An Alameda city councilman has come out against the plan by SunCal Companies for the redevelopment of Alameda Point, saying the project could put the city on the financial hook.

The about-face by Frank Matarrese — who endorsed the project in May — follows a similar reversal by Mayor Beverly Johnson, plus it comes in the wake of the Chamber of Commerce announcing its opposition to SunCal's proposed ballot measure.

"We are going to be left holding the bag and no way to pay for it," Matarrese said.

The councilman said he was especially concerned that SunCal had put a $200 million cap for public benefits at Alameda Point and that city officials say its projected overruns could put the taxpayers on the hook for up to $30 million.

Matarrese also wanted SunCal to agree to hire union labor if its redevelopment plan for Alameda Point gets the greenlight from voters.

"The mixed land use plan by SunCal is good," Matarrese said Tuesday. "But the finances for delivering it are falling apart. Unfortunately, those are in the initiative." The City Council is expected to vote on putting the SunCal plan — which calls for the construction of up to 4,500 homes at the former Alameda Naval Air Station — before voters within the next few weeks.

Along with the new homes, SunCal's mixed-use plan calls for a new ferry terminal and 150 acres of public parks.


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If it fails at the ballot box, Matarrese said he would like SunCal to amend the plan to make it more Measure A compliant. But SunCal officials have already said that's not financially feasible.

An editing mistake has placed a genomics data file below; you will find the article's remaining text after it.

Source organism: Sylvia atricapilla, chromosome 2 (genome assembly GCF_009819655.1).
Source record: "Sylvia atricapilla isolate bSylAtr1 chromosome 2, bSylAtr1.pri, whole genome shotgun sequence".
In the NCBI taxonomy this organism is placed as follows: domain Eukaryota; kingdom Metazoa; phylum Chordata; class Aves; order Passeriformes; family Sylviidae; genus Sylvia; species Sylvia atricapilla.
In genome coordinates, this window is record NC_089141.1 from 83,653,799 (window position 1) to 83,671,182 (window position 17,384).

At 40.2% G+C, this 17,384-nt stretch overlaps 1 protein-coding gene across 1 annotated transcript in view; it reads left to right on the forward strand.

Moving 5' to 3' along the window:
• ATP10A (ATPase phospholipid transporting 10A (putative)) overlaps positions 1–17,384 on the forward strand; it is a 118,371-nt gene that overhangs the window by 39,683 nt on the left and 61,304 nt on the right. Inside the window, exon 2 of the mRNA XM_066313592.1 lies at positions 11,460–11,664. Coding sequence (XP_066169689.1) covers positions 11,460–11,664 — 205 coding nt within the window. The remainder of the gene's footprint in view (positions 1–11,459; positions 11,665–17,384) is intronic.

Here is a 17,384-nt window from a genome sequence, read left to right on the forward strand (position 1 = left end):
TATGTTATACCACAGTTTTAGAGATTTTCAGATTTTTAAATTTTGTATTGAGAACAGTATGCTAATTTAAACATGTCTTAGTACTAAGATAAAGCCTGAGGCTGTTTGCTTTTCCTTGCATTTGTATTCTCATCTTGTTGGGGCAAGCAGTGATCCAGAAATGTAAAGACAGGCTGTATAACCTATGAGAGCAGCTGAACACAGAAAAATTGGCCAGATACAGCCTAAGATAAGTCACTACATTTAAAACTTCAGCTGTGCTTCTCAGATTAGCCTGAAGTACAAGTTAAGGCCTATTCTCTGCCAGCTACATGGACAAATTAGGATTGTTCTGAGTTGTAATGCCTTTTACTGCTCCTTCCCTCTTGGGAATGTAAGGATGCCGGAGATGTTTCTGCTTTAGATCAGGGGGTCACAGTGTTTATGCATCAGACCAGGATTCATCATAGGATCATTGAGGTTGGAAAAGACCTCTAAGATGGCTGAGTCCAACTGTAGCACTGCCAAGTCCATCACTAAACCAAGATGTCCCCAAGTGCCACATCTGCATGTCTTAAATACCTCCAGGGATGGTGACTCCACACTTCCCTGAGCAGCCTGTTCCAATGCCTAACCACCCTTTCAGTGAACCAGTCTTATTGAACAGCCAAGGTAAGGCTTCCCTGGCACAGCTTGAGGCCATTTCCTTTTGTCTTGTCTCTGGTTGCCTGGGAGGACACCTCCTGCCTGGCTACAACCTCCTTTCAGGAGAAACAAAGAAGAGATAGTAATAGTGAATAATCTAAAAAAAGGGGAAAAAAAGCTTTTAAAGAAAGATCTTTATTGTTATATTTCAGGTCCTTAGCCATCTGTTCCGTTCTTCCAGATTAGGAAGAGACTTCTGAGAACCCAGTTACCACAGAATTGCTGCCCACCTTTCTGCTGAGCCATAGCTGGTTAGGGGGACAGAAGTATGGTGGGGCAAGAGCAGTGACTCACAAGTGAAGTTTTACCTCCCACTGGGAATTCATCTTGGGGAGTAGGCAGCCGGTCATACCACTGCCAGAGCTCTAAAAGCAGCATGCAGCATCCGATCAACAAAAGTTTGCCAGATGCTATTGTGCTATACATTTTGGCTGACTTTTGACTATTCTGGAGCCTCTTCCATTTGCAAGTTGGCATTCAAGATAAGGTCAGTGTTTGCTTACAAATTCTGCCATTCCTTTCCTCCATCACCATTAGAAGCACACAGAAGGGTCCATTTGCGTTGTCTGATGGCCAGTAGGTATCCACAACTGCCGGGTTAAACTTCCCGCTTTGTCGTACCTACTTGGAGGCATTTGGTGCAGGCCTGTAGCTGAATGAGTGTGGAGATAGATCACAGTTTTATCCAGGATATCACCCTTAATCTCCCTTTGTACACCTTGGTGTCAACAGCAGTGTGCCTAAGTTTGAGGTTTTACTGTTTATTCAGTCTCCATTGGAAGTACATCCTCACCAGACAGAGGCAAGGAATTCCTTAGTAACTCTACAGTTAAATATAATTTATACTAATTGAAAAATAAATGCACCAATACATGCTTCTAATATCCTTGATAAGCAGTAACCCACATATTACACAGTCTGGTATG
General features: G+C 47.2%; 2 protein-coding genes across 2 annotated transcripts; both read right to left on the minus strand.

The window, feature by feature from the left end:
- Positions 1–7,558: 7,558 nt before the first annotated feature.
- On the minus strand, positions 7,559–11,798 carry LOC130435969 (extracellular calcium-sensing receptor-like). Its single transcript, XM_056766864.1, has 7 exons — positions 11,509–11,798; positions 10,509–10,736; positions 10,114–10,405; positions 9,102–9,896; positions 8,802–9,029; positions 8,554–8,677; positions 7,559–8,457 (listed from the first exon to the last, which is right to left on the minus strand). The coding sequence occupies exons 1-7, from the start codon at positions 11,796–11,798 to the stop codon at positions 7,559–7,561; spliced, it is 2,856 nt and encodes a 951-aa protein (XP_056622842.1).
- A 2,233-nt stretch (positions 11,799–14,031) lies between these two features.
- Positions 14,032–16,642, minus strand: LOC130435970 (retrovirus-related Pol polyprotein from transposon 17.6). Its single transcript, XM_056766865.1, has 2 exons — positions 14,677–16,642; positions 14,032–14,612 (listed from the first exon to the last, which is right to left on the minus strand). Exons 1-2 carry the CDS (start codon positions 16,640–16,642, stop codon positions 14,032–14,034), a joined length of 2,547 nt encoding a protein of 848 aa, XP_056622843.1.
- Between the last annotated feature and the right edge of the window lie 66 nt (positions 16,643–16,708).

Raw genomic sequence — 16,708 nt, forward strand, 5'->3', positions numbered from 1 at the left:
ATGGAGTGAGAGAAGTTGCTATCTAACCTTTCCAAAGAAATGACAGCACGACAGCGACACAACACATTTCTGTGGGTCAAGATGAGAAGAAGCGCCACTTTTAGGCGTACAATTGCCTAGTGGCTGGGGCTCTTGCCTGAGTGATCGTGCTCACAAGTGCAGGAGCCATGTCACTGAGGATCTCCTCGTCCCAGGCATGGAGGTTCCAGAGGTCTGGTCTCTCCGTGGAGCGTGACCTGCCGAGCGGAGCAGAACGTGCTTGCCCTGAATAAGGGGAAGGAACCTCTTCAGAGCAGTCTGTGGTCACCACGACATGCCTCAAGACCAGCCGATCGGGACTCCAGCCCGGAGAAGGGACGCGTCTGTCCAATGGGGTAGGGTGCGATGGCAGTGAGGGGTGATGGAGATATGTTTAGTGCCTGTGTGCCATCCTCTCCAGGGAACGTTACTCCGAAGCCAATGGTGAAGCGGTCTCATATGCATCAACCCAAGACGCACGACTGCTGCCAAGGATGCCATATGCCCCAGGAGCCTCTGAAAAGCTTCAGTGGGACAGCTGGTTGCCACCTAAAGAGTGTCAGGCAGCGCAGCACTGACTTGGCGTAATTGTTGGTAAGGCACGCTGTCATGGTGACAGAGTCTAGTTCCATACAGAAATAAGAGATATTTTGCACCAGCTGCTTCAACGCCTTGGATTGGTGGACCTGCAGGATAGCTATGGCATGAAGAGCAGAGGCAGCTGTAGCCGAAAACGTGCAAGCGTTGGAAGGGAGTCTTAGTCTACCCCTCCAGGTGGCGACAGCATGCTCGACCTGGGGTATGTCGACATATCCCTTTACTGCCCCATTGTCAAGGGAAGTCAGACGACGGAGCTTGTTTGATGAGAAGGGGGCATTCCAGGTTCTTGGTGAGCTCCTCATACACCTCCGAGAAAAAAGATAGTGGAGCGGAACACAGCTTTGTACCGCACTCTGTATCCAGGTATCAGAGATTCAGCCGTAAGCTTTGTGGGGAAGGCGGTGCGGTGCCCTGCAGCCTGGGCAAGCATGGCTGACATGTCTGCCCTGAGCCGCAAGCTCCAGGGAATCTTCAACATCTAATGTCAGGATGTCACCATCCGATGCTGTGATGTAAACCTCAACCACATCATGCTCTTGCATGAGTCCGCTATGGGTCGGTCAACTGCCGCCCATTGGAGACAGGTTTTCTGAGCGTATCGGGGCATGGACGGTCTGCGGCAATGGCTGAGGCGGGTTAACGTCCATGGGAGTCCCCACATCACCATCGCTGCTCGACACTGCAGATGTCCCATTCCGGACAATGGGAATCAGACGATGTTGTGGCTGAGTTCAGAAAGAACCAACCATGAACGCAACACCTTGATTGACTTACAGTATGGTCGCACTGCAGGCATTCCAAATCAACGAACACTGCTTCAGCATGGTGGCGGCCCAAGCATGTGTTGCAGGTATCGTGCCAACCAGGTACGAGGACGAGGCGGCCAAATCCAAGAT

Measure A is an anti-density measure that Alameda voters approved in 1973.

While some city officials have come out against the SunCal plan, others support it.

Among them are Doug Siden, the Alameda representative on the East Bay Regional Parks board, Doug Biggs, executive director of the Alameda Point Collaborative, and Kathy Moehring, executive director of the West Alameda Business Association.

Mayor Johnson announced that she no longer supports the proposed initiative earlier this month.

Matarrese's announcement means that most of the City Council no longer supports the SunCal ballot measure.

If the project goes ahead, demolition at the former base could start as early as next year. The overall development could be completed by 2025.

The city selected SunCal as the master developer for the 770 acres at Alameda Point — an area that takes up about one-third of the Island — in May 2007.

The company was one of five developers that submitted proposals.

"I have mixed feelings about the project," said Rick Powersbee, a 51-year-old Alameda resident. "On the one hand, something needs to be done about the base. On the other hand, the city cannot afford to let just anything happen out there — it's way too important. And I think it's been more than a decade since the base closed."